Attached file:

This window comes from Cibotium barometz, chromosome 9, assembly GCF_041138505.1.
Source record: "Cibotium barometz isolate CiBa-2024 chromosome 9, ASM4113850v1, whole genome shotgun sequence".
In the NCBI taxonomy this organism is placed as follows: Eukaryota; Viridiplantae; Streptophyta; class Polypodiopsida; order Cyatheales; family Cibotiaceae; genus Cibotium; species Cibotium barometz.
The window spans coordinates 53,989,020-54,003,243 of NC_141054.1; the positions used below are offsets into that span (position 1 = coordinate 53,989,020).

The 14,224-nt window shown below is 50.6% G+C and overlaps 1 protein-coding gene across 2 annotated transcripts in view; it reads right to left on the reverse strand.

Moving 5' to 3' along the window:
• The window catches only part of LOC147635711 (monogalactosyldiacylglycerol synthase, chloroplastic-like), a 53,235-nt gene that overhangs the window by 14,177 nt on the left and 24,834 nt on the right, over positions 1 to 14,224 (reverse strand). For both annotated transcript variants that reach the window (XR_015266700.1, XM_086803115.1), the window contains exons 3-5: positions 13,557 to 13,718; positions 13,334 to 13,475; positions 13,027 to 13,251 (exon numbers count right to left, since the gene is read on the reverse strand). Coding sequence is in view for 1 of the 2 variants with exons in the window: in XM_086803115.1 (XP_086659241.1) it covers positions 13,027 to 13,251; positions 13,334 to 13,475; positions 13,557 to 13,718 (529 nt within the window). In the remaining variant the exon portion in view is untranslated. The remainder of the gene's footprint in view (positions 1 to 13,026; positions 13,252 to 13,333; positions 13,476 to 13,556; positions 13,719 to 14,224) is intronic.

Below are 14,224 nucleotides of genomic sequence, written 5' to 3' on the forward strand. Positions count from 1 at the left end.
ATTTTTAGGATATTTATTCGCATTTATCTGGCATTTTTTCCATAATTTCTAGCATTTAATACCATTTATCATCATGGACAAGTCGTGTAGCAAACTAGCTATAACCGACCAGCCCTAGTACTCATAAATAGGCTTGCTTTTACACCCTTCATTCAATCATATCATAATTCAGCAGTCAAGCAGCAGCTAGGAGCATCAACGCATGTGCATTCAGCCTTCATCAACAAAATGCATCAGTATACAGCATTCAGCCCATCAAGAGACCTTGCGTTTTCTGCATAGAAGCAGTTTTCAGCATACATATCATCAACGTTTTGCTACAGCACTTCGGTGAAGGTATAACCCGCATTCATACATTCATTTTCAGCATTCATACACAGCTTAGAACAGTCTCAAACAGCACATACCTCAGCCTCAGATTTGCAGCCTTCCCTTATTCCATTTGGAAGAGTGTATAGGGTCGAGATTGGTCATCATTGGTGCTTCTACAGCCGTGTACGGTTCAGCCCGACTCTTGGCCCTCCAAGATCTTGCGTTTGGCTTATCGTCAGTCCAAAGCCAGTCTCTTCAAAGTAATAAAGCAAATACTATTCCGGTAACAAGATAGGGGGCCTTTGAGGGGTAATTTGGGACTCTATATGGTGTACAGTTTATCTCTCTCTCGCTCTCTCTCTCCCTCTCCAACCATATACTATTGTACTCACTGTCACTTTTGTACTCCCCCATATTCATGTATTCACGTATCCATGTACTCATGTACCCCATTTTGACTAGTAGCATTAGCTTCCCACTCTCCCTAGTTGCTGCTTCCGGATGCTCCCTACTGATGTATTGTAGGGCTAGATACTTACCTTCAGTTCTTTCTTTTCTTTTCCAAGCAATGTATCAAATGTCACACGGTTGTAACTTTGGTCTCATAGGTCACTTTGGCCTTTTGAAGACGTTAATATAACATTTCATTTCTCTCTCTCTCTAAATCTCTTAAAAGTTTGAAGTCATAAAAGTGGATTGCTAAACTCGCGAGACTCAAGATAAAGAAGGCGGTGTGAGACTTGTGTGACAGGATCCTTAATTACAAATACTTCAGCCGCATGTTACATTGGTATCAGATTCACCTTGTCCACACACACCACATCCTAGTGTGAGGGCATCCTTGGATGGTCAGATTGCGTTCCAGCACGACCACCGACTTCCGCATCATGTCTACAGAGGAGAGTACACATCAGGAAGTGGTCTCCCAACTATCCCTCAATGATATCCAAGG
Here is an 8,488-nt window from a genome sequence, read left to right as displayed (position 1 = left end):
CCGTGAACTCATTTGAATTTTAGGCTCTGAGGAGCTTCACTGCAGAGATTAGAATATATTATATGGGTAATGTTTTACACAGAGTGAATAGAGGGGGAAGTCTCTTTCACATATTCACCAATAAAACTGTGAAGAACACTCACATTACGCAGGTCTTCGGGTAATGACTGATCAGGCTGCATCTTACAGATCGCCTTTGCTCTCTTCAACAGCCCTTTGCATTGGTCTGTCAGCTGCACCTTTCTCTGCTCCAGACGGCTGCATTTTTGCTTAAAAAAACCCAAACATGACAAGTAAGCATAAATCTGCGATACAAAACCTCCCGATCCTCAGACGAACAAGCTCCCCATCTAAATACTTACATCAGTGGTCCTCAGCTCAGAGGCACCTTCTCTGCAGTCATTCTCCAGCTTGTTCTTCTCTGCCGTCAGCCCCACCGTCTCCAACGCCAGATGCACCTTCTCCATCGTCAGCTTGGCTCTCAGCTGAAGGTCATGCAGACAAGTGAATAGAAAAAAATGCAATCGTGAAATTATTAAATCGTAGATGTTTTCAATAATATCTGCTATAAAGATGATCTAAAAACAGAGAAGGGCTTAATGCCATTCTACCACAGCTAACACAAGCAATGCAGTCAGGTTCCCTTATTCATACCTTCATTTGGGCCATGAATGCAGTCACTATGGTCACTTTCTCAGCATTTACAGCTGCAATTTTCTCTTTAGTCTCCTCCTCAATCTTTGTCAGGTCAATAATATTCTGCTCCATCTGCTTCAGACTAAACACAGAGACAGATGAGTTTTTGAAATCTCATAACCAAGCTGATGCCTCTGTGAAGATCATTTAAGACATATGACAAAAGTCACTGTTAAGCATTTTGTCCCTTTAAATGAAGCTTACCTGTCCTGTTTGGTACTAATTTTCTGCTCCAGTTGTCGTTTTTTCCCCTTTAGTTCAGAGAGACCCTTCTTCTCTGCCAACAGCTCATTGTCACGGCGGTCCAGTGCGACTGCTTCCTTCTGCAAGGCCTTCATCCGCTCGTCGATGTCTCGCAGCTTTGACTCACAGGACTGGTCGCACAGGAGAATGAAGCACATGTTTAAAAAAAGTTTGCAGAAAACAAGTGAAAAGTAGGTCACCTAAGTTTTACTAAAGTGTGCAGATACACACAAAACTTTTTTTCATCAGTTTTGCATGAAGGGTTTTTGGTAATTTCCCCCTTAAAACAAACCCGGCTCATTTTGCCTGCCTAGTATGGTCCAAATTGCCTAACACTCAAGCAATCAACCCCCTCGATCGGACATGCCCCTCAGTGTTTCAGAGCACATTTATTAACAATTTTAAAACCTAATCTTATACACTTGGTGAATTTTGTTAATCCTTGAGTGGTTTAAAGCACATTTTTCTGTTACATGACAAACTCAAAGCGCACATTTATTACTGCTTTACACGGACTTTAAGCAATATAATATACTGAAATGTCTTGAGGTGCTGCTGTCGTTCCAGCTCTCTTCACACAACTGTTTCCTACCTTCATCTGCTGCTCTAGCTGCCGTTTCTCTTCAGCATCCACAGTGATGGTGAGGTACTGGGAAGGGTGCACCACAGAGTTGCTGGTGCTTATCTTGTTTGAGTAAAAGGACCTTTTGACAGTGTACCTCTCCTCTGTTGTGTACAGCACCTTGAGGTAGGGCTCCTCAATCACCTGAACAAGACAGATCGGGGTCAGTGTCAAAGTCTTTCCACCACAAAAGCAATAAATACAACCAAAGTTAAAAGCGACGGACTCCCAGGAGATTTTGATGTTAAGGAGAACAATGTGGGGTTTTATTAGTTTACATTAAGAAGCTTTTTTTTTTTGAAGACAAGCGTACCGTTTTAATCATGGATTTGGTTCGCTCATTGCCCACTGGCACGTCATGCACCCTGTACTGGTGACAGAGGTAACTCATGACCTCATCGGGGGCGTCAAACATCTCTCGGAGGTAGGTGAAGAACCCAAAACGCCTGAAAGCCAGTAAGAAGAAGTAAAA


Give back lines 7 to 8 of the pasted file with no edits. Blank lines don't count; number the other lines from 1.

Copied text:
• The window catches only part of LOC147635711 (monogalactosyldiacylglycerol synthase, chloroplastic-like), a 53,235-nt gene that overhangs the window by 14,177 nt on the left and 24,834 nt on the right, over positions 1 to 14,224 (reverse strand). For both annotated transcript variants that reach the window (XR_015266700.1, XM_086803115.1), the window contains exons 3-5: positions 13,557 to 13,718; positions 13,334 to 13,475; positions 13,027 to 13,251 (exon numbers count right to left, since the gene is read on the reverse strand). Coding sequence is in view for 1 of the 2 variants with exons in the window: in XM_086803115.1 (XP_086659241.1) it covers positions 13,027 to 13,251; positions 13,334 to 13,475; positions 13,557 to 13,718 (529 nt within the window). In the remaining variant the exon portion in view is untranslated. The remainder of the gene's footprint in view (positions 1 to 13,026; positions 13,252 to 13,333; positions 13,476 to 13,556; positions 13,719 to 14,224) is intronic.

Below are 14,224 nucleotides of genomic sequence, written 5' to 3' on the forward strand. Positions count from 1 at the left end.